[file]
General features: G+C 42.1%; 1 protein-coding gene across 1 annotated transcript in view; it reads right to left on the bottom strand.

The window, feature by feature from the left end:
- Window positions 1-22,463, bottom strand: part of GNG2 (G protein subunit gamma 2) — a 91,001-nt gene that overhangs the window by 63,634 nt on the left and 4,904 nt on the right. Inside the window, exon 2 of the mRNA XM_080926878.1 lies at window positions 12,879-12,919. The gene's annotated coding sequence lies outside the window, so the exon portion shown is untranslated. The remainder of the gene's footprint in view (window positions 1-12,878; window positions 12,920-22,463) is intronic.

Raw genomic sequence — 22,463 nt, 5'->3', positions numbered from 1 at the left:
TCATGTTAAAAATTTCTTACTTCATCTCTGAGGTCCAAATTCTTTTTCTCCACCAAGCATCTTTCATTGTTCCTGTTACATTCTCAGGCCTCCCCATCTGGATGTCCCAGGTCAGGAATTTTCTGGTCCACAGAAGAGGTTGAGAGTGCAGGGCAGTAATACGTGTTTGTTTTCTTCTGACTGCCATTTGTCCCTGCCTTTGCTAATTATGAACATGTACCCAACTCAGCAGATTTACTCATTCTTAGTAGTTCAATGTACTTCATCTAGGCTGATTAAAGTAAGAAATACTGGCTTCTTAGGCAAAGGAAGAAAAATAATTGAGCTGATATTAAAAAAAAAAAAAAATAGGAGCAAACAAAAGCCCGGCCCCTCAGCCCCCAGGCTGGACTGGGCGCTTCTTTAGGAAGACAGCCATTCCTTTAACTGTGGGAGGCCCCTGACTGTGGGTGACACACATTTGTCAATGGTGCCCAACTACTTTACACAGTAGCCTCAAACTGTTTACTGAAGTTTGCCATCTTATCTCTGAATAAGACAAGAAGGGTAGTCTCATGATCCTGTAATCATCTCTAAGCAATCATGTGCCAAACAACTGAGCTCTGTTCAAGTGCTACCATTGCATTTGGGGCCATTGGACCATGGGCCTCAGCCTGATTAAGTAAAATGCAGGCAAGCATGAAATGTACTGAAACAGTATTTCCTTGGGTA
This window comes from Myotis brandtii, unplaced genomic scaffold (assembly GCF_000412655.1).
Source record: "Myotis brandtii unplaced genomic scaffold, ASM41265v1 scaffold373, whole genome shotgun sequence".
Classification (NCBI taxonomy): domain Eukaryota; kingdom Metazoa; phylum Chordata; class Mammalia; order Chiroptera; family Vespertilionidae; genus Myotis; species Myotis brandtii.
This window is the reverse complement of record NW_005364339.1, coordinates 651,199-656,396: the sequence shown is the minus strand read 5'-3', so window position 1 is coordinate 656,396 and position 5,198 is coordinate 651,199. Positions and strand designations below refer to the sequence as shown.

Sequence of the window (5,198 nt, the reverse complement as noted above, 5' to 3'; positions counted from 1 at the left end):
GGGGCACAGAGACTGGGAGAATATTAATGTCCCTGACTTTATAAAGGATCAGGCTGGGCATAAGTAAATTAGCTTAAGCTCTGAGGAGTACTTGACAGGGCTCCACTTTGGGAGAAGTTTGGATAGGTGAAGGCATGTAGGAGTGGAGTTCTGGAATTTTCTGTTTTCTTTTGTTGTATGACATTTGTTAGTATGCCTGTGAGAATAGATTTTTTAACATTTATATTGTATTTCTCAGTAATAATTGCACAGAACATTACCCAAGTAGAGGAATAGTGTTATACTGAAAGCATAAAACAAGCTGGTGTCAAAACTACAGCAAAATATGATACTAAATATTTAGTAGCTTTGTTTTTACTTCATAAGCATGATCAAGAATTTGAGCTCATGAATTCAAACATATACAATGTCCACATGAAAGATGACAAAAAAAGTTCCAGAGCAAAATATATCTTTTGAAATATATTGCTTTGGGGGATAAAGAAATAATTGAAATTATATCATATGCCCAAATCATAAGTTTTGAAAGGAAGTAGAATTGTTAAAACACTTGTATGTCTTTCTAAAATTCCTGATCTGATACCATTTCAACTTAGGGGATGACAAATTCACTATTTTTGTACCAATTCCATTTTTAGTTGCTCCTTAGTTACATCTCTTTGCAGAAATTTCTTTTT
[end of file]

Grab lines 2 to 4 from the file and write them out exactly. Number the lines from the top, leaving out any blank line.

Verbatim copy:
The window, feature by feature from the left end:
- Window positions 1-22,463, bottom strand: part of GNG2 (G protein subunit gamma 2) — a 91,001-nt gene that overhangs the window by 63,634 nt on the left and 4,904 nt on the right. Inside the window, exon 2 of the mRNA XM_080926878.1 lies at window positions 12,879-12,919. The gene's annotated coding sequence lies outside the window, so the exon portion shown is untranslated. The remainder of the gene's footprint in view (window positions 1-12,878; window positions 12,920-22,463) is intronic.

Raw genomic sequence — 22,463 nt, 5'->3', positions numbered from 1 at the left: